It doesn’t really affect my professional life because I’m going to continue to work and make art. But I think a thing we all have to understand is that memories can’t be erased. This isn’t Eternal Sunshine of the Spotless Mind. You have trademarks. There are things that inspired you and no matter who that person was that inspired you, you can’t take it away. You can’t erase the memory or the impact or the influence. That show is a big reason why I’m a working writer. I’m not going to stop writing. I’m not going to change the name of my production company. I think it’s all about honoring the art and grappling with the people behind it as best as one can.

Did you decide to make Marcus Graham the offender in the episode (Eddie Murphy’s character from the '92 Boomerang movie) because of things that didn’t age well in that movie?
Well the show does center around his daughter, and it’s also interesting that he has a daughter. But I think it’s, to me, really a statement about our heroes and the people that used to make us say, ‘Oh yeah that’s normal’ or ‘What’s wrong with that?’ Because at the time we didn’t know any better. I still think Boomerang is a great film, but when you look at it now you are kind of like, ‘Oh that’s not kosher.’ But it’s true that at the time no one thought anything of it. I don’t think that makes it better or right but I do know what’s important is to just address it now. And it’s not an attack on the character or Eddie [Murphy]. It’s more about, ‘this is what that movie feels like in 2019.’ It’s okay for us to not have known that wasn’t okay then. It’s just about rectifying that now.


As someone who has been in Hollywood for a long time, when did you start to realize that there was a sexual harassment epidemic?
I think it was always there. It’s like racism. It never goes away. It’s always there underneath everything. But also I think when you’re the oppressed it’s almost the norm and you get used to being oppressed. And then you wake up one day and go, ‘Hey I deserve better than this.’ I’m really grateful that Tarana Burke came through with the Me Too campaign to say that you’re not alone and we should stand together and do something about it. That’s what’s so exciting about the times in which we live, that now you can’t get away with [harassment]. Mind you, there are still some offices all over the world that are still behind the times, but the good news is that at least perpetrators know people are watching and that’s no longer okay. Because before you couldn’t say anything. We mention that in the episode. Bryson asks, ‘Why is this coming out now?’ And Crystal, I think beautifully, says, ‘Because now you can, now you must.’ I don’t think it’s necessarily about vendettas or people trying to get back at people, I just think now women have the freedom to speak up and not be punished for it.

This episode is very much about what the #MeToo movement is like within the black community. How do you feel like the movement’s been experienced differently in the community?
Well I mean I think there’s still the element in the black community that we don’t want to tear each other down. We as a community want to really hold each other up, even when we aren’t on our best behavior. And that’s just from other people tearing us down, we don’t want to tear each other down, at least not in public. That’s something particularly black women have had to get over, not wanting to tear down black men. But it doesn’t matter who he is, what color. Wrong is wrong. And we need to step up and do that. I think we’ve seen that happen in Bill Cosby’s case, in the case of R. Kelly. It’s about every woman having the right to speak up and not feel guilty because they’re speaking about someone of their same race or community because that is also a form of oppression. That’s something we as a community are working through but I think we’re working through it quite gracefully if I do say so myself.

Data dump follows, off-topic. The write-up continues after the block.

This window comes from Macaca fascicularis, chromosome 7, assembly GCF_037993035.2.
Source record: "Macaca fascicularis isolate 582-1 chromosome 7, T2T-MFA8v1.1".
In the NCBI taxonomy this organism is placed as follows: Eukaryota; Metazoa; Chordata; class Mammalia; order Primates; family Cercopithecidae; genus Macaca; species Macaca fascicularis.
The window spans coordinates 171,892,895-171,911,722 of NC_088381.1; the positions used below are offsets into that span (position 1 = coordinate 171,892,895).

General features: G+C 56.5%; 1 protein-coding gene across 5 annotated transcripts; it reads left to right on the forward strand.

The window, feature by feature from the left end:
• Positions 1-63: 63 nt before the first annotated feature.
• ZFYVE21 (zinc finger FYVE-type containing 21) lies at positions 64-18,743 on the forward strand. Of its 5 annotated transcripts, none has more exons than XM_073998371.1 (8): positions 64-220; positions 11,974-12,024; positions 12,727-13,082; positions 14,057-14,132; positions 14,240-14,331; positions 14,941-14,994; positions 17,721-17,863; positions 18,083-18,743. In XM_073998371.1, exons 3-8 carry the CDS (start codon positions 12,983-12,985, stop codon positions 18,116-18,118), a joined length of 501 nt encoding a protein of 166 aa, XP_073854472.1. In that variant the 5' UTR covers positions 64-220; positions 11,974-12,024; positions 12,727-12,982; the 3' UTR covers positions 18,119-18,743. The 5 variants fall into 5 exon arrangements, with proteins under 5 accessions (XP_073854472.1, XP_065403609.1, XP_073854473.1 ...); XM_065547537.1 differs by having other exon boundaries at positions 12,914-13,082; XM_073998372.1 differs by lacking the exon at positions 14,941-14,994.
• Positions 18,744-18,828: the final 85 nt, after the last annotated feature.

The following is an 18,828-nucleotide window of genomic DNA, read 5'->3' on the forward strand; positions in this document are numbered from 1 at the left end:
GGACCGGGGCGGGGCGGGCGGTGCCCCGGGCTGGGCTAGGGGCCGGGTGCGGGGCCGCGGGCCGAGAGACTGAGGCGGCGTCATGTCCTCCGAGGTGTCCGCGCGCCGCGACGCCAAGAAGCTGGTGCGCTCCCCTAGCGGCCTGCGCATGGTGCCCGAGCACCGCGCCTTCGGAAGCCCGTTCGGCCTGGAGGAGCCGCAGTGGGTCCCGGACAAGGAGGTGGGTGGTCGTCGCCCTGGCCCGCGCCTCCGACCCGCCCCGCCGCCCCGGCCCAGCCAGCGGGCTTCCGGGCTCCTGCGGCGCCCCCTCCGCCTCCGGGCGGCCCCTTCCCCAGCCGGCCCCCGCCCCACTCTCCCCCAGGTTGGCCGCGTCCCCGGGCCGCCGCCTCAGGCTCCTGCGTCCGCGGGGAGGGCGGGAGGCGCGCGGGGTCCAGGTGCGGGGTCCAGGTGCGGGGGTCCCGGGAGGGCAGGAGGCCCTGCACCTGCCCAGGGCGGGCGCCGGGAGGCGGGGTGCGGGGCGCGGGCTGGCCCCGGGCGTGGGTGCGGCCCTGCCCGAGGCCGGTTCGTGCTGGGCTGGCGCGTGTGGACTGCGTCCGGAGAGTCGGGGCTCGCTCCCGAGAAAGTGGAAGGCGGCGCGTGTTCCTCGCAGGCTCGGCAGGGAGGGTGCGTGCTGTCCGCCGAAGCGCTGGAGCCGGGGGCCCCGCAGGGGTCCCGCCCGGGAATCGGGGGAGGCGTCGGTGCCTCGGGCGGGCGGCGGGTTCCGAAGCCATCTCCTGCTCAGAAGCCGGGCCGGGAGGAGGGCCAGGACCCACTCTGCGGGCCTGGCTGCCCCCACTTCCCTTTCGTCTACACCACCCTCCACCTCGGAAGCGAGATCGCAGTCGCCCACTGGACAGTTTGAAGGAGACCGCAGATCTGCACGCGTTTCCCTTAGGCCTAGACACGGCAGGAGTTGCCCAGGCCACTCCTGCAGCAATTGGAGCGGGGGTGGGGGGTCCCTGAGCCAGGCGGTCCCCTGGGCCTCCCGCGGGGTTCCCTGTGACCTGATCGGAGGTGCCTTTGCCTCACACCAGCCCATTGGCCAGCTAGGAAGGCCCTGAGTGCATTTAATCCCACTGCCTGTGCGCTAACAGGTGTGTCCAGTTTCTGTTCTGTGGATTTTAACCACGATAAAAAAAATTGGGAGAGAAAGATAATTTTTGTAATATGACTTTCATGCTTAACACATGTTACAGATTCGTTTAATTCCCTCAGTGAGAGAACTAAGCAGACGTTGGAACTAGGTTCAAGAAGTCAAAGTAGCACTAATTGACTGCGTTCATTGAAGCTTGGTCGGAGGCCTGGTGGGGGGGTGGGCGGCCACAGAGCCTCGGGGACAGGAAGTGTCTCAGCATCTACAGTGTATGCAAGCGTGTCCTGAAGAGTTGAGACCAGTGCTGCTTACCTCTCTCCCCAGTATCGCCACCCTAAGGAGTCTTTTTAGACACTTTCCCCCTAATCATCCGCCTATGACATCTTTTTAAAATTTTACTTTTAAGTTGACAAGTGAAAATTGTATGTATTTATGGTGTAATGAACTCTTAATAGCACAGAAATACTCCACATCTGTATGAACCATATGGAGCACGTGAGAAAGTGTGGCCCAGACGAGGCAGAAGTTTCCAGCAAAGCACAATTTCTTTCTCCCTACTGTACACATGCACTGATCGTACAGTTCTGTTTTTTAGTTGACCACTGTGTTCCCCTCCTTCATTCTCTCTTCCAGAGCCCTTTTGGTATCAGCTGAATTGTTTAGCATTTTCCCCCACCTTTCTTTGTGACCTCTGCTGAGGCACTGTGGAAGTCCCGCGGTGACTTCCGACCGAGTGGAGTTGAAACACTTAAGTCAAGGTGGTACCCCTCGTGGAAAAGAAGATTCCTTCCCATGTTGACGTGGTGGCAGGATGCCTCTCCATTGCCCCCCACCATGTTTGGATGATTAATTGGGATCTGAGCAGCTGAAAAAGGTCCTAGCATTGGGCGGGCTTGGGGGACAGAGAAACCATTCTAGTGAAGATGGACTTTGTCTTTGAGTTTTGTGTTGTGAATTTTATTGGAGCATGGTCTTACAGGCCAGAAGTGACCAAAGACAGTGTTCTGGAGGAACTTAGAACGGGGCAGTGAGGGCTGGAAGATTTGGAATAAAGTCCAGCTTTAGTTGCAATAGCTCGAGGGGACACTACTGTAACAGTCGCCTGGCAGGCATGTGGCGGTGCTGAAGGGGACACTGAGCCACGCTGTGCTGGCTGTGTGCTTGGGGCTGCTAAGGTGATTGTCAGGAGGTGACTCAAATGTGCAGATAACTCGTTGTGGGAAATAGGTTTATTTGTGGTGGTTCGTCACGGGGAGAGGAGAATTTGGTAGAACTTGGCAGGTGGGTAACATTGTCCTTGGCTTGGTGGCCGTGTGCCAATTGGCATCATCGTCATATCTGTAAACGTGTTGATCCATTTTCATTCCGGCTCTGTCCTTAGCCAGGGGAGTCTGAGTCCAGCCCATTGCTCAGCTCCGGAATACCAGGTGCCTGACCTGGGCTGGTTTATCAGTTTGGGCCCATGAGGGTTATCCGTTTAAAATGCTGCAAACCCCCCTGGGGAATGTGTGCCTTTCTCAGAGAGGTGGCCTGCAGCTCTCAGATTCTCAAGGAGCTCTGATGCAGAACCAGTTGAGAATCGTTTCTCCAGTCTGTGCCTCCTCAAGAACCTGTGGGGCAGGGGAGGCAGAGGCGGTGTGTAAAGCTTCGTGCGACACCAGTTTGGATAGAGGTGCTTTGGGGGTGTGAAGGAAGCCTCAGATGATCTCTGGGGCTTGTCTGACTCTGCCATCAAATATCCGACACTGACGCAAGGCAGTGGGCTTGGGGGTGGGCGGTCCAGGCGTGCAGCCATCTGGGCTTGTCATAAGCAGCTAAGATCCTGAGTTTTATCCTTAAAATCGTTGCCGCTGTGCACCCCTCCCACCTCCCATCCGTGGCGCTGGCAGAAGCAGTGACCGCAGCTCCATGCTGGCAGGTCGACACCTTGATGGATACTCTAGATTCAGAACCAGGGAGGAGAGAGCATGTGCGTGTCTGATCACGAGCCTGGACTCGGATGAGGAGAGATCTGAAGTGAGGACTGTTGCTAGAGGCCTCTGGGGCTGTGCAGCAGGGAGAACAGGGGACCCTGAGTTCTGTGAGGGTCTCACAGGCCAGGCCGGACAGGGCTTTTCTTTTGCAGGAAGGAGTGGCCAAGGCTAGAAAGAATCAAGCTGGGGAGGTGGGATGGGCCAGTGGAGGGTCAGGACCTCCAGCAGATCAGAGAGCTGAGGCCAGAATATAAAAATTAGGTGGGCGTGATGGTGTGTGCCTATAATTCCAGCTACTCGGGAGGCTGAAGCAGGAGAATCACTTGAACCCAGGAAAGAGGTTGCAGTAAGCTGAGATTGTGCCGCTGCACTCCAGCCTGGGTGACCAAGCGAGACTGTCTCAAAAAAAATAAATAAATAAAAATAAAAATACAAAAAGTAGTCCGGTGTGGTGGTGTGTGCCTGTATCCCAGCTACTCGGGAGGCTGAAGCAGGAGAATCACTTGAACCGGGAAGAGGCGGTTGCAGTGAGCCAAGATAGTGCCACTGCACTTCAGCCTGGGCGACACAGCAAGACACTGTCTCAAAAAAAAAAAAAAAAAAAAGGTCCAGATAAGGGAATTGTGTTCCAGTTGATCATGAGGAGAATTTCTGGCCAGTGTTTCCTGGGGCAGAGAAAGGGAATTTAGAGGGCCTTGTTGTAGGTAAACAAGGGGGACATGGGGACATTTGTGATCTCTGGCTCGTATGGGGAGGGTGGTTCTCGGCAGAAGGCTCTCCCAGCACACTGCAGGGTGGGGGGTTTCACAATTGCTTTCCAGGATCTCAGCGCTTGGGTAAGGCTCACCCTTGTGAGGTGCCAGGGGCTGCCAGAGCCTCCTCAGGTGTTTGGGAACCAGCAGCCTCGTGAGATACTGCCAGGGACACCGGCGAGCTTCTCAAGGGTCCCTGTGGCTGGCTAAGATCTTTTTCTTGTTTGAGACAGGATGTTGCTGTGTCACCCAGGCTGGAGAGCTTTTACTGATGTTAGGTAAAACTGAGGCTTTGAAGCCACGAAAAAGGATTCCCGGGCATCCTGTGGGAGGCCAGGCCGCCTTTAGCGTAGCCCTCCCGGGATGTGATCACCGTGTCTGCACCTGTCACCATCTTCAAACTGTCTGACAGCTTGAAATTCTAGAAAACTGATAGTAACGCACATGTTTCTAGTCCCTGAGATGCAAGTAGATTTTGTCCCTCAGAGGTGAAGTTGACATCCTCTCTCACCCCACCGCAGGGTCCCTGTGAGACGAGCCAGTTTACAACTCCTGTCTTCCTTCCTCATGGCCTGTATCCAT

As someone that’s been on primarily black sets in Hollywood and others as well, do you think there was anything different about those experiences when it came to the possibility for harassment or covering things up?
Well I think no set is immune to bad behavior, no race, no creed. There can be a bad apple in any batch. I think it’s more about paying attention because you can’t just have an all black set or all women set and assume everything is peachy. You have to check in with the crew and actors, from the PAs to the interns, ask how their experience is on this set, and then make sure that they know they’re in a safe space to tell the truth. Because, shit, a queer woman of color could be harassing someone.

There’s a beautiful episode of Better Things [an FX show about a Hollywood actress raising three kids] that I just recently watched where the main character [Sam Fox, played by Pamela Adlon, who also created the series] is an actress on a set that’s not run well, and one of the people she takes issue with is a woman on that set who has ostracized the other women and used her sexual prowess to get what she wants. I really appreciated that. It was a gutsy thing for Pamela Adlon to do because it would’ve been easy for the writers to make the guys the bad characters on set. I think people think that women or black people can’t be a certain way on set and that’s not true. We all have to be cognizant of certain behaviors. That’s a new page that we’re turning and being mindful of. It’s something we tackle in this episode “Us Too,” like with the fact that we do get into the preacher thing and say preachers haven’t always been on their best behavior. That’s a very taboo thing to say, but it’s also a truth that we know in private. So we really tried to leave no stone unturned in this episode and tried to make sure everyone’s opinion is out there.